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Cedar Walton, 79; worked with scores of major jazz performers

Cedar Walton was one of the most respected figures in jazz.

Gene Martin/HighNote Records

Cedar Walton was one of the most respected figures in jazz.

WASHINGTON — Cedar Walton — a pianist and composer who worked with almost every major jazz performer of his era, from John Coltrane to Art Blakey to Abbey Lincoln, and who was honored as a National Endowment for the Arts jazz master — died Aug. 19 at his home in Brooklyn.

His death, at 79, was confirmed by his record label, HighNote Records. The cause was not disclosed.

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For more than 50 years, Mr. Walton was one of the most respected figures in jazz. He shared the stage as a young man with singer Billie Holiday and trumpeter Dizzy Gillespie and continued to work until shortly before his death, inspiring younger jazz musicians, including trumpeters Roy Hargrove and Jeremy Pelt.

He appeared on more than 400 albums, including 60 as a leader, but Mr. Walton remained something of an overlooked master, acknowledged by people in the jazz world but little known to the wider public.

In 2006, jazz critic Will Friedwald called Mr. Walton ‘‘one of the best pianists and composers’’ ofthe last half-century and asked why the National Endowment for the Arts had not named him a jazz master, the highest honor for a jazz musician. Mr. Walton received the designation four years later.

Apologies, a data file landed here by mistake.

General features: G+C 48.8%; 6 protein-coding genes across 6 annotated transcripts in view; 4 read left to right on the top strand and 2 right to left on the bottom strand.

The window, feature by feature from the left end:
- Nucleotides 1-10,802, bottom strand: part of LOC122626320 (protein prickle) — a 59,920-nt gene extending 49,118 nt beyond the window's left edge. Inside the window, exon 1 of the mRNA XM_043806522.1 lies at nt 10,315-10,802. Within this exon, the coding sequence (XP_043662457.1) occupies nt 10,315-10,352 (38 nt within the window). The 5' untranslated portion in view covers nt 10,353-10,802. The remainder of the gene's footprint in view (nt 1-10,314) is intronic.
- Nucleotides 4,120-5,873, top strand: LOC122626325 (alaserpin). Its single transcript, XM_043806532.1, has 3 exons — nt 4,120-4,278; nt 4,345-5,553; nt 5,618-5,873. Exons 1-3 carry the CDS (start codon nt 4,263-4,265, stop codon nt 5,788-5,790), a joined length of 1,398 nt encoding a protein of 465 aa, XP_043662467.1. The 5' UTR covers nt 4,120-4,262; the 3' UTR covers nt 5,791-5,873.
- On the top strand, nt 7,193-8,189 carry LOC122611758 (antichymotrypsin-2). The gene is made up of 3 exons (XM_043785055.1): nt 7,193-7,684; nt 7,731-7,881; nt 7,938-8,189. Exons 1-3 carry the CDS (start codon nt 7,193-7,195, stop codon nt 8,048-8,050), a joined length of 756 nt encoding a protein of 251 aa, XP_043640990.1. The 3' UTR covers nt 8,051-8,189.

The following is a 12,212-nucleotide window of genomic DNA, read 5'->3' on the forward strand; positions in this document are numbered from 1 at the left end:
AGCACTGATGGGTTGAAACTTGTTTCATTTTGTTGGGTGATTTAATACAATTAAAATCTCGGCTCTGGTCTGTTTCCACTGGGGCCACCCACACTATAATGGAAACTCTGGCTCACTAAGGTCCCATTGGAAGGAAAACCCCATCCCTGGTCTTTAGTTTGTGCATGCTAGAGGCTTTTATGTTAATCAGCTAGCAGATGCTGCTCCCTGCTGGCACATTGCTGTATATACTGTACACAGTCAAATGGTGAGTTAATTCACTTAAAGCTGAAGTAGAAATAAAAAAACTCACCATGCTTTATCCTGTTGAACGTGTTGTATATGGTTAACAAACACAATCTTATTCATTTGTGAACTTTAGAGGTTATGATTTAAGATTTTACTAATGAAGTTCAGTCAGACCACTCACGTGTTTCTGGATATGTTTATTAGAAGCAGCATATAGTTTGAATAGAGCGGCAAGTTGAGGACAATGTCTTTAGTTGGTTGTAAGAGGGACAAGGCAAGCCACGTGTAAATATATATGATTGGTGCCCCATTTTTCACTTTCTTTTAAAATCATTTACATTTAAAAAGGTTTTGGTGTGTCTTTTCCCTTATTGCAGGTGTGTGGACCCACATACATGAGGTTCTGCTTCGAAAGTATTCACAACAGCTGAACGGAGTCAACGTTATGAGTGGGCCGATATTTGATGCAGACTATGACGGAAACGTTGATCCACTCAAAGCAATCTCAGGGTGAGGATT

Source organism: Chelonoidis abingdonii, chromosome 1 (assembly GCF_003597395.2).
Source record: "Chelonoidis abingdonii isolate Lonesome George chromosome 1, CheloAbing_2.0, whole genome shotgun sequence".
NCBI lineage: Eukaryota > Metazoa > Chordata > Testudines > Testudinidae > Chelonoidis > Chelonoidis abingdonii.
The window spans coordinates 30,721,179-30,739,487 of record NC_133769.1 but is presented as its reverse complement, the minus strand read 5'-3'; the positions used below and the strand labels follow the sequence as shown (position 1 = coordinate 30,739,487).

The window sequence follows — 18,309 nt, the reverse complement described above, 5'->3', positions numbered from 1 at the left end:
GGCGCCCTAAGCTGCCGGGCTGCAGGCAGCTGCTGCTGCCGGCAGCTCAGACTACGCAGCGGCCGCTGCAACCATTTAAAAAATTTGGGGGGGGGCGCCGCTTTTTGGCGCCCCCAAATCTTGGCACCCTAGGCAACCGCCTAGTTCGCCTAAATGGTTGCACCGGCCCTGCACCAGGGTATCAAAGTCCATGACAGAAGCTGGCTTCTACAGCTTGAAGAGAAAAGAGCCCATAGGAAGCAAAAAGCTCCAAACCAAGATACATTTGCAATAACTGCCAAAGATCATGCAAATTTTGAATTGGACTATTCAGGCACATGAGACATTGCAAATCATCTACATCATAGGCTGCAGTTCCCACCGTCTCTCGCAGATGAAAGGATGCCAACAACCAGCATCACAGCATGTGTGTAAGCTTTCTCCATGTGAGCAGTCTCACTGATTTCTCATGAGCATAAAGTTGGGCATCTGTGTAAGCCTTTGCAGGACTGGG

At the piano, he had an unfussy, straightforward style that always sounded fresh. There was something reflective in his playing, which was filled with shifting chords that gave his solos the chromatic quality of a prism. He never seemed to strike the wrong note.

After becoming established in New York in the 1950s, Mr. Walton worked with the trombonist J.J. Johnson before joining the Jazztet, fronted by Art Farmer and Benny Golson.

From 1961 to 1964, Mr. Walton held the piano chair in one of the most influential incarnations of Blakey’s Jazz Messengers, an ensemble that turned outmany jazz greats. Other members included trumpeter Freddie Hubbard, saxophonist Wayne Shorter, and trombonist Curtis Fuller, along with Blakey on drums. Mr. Walton wrote the title track of one of the Jazz Messengers’ most renowned albums, “Mosaic” (1961).

Mr. Walton accompanied Lincoln, the singer, in the 1960s and later had a long association with vibraphonist Milt Jackson. Over his career, he continued to write, producing a series of compositions that are frequently performed, including “Bolivia,” “Firm Roots,” “Ojos de Rojo,” “Ugetsu,” and “Mode for Joe,” written for saxophonist Joe Henderson.

Cedar Anthony Walton Jr. was born in Dallas. Traveling musicians sometimes visited.

“I was only about 8, and I was supposed to be asleep,” he told the Dallas Morning News in 2002. “But when I heard this pianist, I was fascinated, totally mesmerized with his style. Man, I wish today I knew who that guy was, because after I heard him, I became a fanatic about music.”

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